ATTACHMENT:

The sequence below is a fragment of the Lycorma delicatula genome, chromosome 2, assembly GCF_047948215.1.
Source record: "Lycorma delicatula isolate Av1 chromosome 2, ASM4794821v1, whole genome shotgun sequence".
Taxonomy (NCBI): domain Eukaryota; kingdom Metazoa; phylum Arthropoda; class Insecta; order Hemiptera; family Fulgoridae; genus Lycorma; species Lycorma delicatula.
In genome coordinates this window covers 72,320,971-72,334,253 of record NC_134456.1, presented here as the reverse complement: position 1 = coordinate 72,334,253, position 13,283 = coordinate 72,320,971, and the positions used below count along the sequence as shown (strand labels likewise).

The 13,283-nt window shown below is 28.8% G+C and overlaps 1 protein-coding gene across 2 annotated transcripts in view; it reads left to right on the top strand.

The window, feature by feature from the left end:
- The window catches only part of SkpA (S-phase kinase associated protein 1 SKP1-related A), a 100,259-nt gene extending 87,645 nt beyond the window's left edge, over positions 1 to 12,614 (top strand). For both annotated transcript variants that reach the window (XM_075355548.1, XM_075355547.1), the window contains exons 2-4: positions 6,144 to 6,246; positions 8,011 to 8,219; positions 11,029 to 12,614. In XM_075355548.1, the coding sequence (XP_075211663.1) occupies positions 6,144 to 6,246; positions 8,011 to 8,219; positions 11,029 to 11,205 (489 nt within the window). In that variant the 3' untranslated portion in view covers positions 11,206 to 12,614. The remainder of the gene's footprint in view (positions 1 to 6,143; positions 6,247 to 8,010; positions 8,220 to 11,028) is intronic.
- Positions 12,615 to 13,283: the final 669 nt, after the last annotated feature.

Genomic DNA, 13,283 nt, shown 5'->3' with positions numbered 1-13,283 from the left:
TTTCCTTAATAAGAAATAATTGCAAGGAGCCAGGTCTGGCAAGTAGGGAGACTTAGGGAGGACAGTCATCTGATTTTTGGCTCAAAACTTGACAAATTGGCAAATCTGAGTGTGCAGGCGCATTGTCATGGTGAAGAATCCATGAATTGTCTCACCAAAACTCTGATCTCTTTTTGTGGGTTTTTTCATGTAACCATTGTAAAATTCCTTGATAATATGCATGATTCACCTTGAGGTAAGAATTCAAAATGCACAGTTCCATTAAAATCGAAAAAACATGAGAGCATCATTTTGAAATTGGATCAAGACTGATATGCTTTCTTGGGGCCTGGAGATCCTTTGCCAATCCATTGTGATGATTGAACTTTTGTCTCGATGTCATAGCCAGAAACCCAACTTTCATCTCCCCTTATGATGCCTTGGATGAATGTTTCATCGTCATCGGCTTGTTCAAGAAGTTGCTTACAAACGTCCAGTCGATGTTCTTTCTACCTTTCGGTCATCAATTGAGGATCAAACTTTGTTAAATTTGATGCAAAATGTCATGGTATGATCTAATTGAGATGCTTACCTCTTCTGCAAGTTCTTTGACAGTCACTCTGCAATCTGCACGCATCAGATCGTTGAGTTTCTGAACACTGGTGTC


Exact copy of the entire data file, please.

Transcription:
The sequence below is a fragment of the Lycorma delicatula genome, chromosome 2, assembly GCF_047948215.1.
Source record: "Lycorma delicatula isolate Av1 chromosome 2, ASM4794821v1, whole genome shotgun sequence".
Taxonomy (NCBI): domain Eukaryota; kingdom Metazoa; phylum Arthropoda; class Insecta; order Hemiptera; family Fulgoridae; genus Lycorma; species Lycorma delicatula.
In genome coordinates this window covers 72,320,971-72,334,253 of record NC_134456.1, presented here as the reverse complement: position 1 = coordinate 72,334,253, position 13,283 = coordinate 72,320,971, and the positions used below count along the sequence as shown (strand labels likewise).

The 13,283-nt window shown below is 28.8% G+C and overlaps 1 protein-coding gene across 2 annotated transcripts in view; it reads left to right on the top strand.

The window, feature by feature from the left end:
- The window catches only part of SkpA (S-phase kinase associated protein 1 SKP1-related A), a 100,259-nt gene extending 87,645 nt beyond the window's left edge, over positions 1 to 12,614 (top strand). For both annotated transcript variants that reach the window (XM_075355548.1, XM_075355547.1), the window contains exons 2-4: positions 6,144 to 6,246; positions 8,011 to 8,219; positions 11,029 to 12,614. In XM_075355548.1, the coding sequence (XP_075211663.1) occupies positions 6,144 to 6,246; positions 8,011 to 8,219; positions 11,029 to 11,205 (489 nt within the window). In that variant the 3' untranslated portion in view covers positions 11,206 to 12,614. The remainder of the gene's footprint in view (positions 1 to 6,143; positions 6,247 to 8,010; positions 8,220 to 11,028) is intronic.
- Positions 12,615 to 13,283: the final 669 nt, after the last annotated feature.

Genomic DNA, 13,283 nt, shown 5'->3' with positions numbered 1-13,283 from the left:
TTTCCTTAATAAGAAATAATTGCAAGGAGCCAGGTCTGGCAAGTAGGGAGACTTAGGGAGGACAGTCATCTGATTTTTGGCTCAAAACTTGACAAATTGGCAAATCTGAGTGTGCAGGCGCATTGTCATGGTGAAGAATCCATGAATTGTCTCACCAAAACTCTGATCTCTTTTTGTGGGTTTTTTCATGTAACCATTGTAAAATTCCTTGATAATATGCATGATTCACCTTGAGGTAAGAATTCAAAATGCACAGTTCCATTAAAATCGAAAAAACATGAGAGCATCATTTTGAAATTGGATCAAGACTGATATGCTTTCTTGGGGCCTGGAGATCCTTTGCCAATCCATTGTGATGATTGAACTTTTGTCTCGATGTCATAGCCAGAAACCCAACTTTCATCTCCCCTTATGATGCCTTGGATGAATGTTTCATCGTCATCGGCTTGTTCAAGAAGTTGCTTACAAACGTCCAGTCGATGTTCTTTCTACCTTTCGGTCATCAATTGAGGATCAAACTTTGTTAAATTTGATGCAAAATGTCATGGTATGATCTAATTGAGATGCTTACCTCTTCTGCAAGTTCTTTGACAGTCACTCTGCAATCTGCACGCATCAGATCGTTGAGTTTCTGAACACTGGTGTC